Saturday, April 9, 2011
Monday, January 17, 2011
Declaration of Independence, July 4, 1776: “We hold these truths to be self-evident, that all men are created equal, that they are endowed by their Creator with certain unalienable Rights, that among these are Life, Liberty and the pursuit of Happiness.”
As of Jan 17, 2011 (Martin Luther King, Jr. Day) we are still working to realize this dream.
In the relatively recent past…
- Women did not have the right to vote (fixed in 1920, 19th Amendment).
- Minorities could be excluded from public schools (fixed in 1954, Brown v. Board of Education of Topeka, Kansas).
- The poor could be prevented from voting by a poll tax (fixed in 1964, 24th Amendment).
- Many of different race, color, religion, or national origin could legally be discriminated against (fixed in 1964, Civil Rights Act of 1964).
- Homosexuals were required to disclose their sexual preference and be excluded from military service (partially fixed in 1993, with the Don’t ask, Don’t tell policy by Bill Clinton).
- Homosexuals were dismissed if their sexual preference became known (fixed in 2010, bill passed Congress that allows homosexuals to serve openly).
- Same sex marriages were not allowed (in transition, as of 2010 some states allow this but many don’t).
- Women were not allowed in combat roles in the military (in transition, 2011 military panel recommended removing this restriction).
We hope that eventually all peoples in our world will enjoy the unalienable rights of “Life, Liberty and the pursuit of Happiness.”
Saturday, January 16, 2010
I hope Google is able to maintain this stance in face of governmental and economic pressures. In the long run it could make economic sense.
Additionally, Google is the only major web-based email vendor I know that does not automatically show the originating IP address of the sender in email headers (for emails sent using their web interface) -- thus providing some anonymity to those who need to protect their identity.
Monday, December 14, 2009
Wednesday, December 2, 2009
Here are my thoughts:
0) He is a great speaker and will be recognized as one of our greatest Presidents.
1) Obama is getting us out of Iraq and has a timetable for this (unlike the Republicans).
2) Obama has set a timetable for getting out of Afghanistan even though there is a temporary increase happening. BTW, setting a deadline is often the best way to make sure time is used productively.
3) I'm against war, but sometimes there are compelling reasons to finish what is started as well as to defend ourselves.
4) We are short of money and resources (best to get out as soon as we can).
5) Obama has succeeded in finding a reasonable middle ground regarding Afghanistan and is holding true to steering a moderate course between liberal and conservative extremes -- we need our country working together right now (a strong parallel to Lincoln -- united we stand, divided we fall) (some people on both sides are not completely happy but some on both sides are also getting some of what they want) (BTW, I predicted early on that Obama would be a moderate and he is meeting my expectations).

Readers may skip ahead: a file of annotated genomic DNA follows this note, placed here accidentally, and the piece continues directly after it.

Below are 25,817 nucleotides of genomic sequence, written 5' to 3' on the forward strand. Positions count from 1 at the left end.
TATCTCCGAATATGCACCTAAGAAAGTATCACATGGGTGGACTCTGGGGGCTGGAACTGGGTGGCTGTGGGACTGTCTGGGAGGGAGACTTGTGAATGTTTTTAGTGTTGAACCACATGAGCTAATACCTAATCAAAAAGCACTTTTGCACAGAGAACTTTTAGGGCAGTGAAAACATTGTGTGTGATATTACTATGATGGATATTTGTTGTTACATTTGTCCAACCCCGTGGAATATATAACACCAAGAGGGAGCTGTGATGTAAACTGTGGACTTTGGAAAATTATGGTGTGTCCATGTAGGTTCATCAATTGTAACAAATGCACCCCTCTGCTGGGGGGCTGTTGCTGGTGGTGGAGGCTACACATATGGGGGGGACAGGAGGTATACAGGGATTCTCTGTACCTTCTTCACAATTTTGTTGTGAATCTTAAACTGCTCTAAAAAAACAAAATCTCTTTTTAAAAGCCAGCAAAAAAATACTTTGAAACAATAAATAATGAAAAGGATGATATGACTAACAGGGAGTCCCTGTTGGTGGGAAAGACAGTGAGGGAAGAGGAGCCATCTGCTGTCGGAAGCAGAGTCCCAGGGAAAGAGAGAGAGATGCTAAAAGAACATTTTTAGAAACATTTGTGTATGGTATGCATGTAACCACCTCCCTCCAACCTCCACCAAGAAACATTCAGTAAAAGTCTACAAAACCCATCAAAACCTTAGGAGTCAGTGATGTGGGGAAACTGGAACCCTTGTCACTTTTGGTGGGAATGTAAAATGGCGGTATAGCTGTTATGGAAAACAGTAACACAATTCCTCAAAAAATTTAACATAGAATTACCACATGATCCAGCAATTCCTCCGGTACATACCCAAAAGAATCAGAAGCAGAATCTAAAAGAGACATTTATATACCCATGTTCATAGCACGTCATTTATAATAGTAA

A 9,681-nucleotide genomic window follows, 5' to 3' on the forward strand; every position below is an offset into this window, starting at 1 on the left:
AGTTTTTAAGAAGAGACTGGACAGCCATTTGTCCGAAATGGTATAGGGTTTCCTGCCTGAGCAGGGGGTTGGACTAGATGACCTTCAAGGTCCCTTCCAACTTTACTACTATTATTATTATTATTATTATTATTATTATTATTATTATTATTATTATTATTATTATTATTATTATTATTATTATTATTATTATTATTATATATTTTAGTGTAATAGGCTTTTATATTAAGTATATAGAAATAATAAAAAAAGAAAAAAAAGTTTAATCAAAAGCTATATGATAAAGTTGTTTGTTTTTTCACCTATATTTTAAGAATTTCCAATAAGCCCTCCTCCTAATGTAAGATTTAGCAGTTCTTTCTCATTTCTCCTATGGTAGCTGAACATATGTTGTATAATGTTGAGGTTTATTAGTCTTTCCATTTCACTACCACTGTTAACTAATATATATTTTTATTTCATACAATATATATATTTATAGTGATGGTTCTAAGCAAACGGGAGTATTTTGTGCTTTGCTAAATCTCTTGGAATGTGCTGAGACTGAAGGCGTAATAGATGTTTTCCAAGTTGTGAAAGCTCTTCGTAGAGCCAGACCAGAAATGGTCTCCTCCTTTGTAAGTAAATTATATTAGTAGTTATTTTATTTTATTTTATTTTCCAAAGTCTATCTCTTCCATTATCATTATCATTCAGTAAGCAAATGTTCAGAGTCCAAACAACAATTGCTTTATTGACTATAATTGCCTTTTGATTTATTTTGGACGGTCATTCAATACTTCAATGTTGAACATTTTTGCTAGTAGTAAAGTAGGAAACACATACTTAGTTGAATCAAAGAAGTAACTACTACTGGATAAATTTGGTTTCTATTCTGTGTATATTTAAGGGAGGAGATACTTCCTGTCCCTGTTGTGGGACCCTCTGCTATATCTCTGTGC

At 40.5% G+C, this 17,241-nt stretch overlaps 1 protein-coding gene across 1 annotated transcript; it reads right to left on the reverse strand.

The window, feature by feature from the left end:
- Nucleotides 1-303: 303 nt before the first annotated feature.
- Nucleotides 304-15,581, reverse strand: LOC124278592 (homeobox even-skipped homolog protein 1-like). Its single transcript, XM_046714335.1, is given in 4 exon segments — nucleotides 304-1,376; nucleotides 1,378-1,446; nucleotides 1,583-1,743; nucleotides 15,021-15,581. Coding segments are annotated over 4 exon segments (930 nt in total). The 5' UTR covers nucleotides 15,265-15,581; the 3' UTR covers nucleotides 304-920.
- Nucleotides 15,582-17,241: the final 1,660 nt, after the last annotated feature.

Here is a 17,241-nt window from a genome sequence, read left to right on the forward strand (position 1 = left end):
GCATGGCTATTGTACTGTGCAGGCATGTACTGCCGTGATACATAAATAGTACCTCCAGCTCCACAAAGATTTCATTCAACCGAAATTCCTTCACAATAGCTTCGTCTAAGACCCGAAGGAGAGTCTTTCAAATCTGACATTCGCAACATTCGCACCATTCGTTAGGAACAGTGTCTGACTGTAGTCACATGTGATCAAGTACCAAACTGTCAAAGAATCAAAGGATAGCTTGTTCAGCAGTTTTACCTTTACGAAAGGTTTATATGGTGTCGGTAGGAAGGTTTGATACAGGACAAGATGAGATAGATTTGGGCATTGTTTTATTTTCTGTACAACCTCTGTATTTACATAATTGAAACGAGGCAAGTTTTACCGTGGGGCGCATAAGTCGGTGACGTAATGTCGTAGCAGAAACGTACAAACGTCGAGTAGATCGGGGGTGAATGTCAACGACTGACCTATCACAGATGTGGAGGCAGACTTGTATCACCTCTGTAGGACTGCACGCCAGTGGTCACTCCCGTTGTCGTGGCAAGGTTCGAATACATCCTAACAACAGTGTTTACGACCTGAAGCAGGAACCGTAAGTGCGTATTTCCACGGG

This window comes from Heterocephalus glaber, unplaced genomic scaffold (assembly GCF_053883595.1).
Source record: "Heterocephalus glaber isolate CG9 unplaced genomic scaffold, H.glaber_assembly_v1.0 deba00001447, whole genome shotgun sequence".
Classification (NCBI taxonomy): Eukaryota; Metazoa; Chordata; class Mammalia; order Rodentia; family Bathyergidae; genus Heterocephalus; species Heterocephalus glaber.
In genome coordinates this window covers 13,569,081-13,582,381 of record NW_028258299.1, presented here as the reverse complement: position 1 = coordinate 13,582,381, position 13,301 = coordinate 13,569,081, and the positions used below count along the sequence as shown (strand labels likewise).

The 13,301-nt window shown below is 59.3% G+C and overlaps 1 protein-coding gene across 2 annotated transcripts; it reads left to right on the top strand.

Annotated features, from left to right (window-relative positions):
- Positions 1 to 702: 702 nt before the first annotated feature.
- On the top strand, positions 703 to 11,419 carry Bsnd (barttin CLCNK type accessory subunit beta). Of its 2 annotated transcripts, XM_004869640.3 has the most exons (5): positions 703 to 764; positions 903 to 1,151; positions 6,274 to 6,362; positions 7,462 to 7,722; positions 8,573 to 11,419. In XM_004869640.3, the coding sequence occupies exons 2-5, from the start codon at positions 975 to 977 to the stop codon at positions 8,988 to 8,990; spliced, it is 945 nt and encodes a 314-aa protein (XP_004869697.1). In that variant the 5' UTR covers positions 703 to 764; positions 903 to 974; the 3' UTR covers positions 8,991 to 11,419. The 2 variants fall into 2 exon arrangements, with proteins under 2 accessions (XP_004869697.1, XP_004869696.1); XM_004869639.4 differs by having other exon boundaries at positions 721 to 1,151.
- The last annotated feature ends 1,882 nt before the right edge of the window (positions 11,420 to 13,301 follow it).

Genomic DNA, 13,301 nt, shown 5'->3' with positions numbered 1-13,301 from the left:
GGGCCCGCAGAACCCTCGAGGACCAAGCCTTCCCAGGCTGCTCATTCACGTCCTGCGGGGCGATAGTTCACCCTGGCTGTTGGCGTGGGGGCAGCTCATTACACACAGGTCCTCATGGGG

6) Unlike Iraq, where many were fooled about "weapons of mass destruction", we know for certain that:
a) Pakistan has nuclear weapons
b) India has nuclear weapons
c) The future of Afghanistan and Pakistan and India are tightly intertwined
d) If things go badly in Pakistan, we may face a nuclear war between Pakistan & India as well as supply nuclear weapons to terrorists or lead to use of nuclear weapons in the Middle East
e) Pakistan is pretty fragile right now, serious problems in Afghanistan could also topple Pakistan
Thus there are clear reasons to continue to invest a known quantity of security resources to help Afghanistan and Pakistan move further along the path of mutual stability.
7) I personally do not feel the need to participate in peace demonstrations at this time even though I continue to be a vocal supporter for achieving peace. The world is not a perfect place, and at this time there is still an unfortunate need to use force. That's why we still have police, military, security guards, etc. So I am in the spot of advocating for peace but supporting our President in his choice for us in Afghanistan -- he is the best person and in the best position to make this decision:
- has the right training
- has the right perspective
- has the right background
- has most correct information anyone could possibly have to make such a decision
- has the responsibility to do this as the President of the US and the commander & chief of our military.
I think as good a job as can be done is now being done for Afghanistan and so am focusing my own limited resources elsewhere.
Wednesday, January 21, 2009
His book "Three Cups of Tea, One Man’s Mission to Promote Peace . . . One School at a Time" has now been a NY Times bestseller for 101 weeks and is published in 28 countries!
The Central Asia Institute which he directs has built and is helping to run 78 schools in Afghanistan and Pakistan.
Greg recently won the 2009 Austin College Leadership Award. You can read more about this at:
The Young Adult version of "Three Cups of Tea" and a children's book "Listen to the Wind" will be released on January 22nd, 2009. (For more info see: http://www.threecupsoftea.com/)
Greg and Amira Mortenson (his daughter) will be on the NBC Today show on Thursday January 22nd to talk about the two new books that are being released that day. On 1/22/2009, you can watch it online at http://www.msnbc.msn.com/id/3032633